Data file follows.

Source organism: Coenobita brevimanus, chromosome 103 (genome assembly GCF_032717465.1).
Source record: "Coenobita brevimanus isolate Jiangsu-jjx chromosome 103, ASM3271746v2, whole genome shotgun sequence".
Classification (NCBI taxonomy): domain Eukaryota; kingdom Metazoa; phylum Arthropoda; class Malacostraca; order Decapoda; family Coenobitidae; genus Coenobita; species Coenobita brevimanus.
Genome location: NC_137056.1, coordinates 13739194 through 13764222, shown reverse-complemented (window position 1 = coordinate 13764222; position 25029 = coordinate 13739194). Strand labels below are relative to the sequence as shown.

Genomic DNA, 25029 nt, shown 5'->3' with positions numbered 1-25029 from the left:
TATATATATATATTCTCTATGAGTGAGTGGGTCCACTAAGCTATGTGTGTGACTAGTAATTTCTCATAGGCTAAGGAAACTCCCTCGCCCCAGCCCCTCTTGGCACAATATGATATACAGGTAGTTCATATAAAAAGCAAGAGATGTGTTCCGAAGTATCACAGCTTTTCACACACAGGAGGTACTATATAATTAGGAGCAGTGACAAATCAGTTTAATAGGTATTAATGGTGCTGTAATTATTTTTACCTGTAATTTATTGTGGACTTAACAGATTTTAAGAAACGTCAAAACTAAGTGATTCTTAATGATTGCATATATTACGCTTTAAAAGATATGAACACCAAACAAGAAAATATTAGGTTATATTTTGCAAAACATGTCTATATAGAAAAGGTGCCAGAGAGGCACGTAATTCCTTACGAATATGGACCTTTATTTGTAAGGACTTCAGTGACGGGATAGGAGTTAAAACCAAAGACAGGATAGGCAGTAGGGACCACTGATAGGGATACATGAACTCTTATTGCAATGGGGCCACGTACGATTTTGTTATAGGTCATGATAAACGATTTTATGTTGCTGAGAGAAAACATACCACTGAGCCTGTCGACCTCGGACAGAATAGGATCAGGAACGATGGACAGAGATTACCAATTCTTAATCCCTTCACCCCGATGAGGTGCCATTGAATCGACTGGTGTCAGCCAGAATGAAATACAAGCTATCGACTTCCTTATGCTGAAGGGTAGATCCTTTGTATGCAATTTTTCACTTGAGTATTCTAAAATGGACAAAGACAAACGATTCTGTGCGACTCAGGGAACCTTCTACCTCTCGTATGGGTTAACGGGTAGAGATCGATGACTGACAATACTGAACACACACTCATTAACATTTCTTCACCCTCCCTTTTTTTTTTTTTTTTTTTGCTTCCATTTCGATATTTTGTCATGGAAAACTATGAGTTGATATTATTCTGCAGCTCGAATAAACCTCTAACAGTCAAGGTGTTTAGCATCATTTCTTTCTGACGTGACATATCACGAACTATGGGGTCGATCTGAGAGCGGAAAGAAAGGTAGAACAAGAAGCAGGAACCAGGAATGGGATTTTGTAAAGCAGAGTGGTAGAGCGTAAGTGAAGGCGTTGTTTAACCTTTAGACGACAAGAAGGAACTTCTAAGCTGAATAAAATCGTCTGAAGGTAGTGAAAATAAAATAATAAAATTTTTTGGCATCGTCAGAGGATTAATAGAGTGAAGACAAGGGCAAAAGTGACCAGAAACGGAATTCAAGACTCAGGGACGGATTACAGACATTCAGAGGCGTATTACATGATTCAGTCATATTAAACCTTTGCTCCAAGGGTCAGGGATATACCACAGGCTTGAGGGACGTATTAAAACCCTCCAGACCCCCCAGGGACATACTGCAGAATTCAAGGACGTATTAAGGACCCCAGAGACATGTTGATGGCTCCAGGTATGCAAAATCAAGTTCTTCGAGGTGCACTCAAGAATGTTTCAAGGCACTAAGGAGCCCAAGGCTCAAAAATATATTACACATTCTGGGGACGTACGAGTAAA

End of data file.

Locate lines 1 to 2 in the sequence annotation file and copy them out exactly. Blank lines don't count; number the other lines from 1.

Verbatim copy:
Source organism: Coenobita brevimanus, chromosome 103 (genome assembly GCF_032717465.1).
Source record: "Coenobita brevimanus isolate Jiangsu-jjx chromosome 103, ASM3271746v2, whole genome shotgun sequence".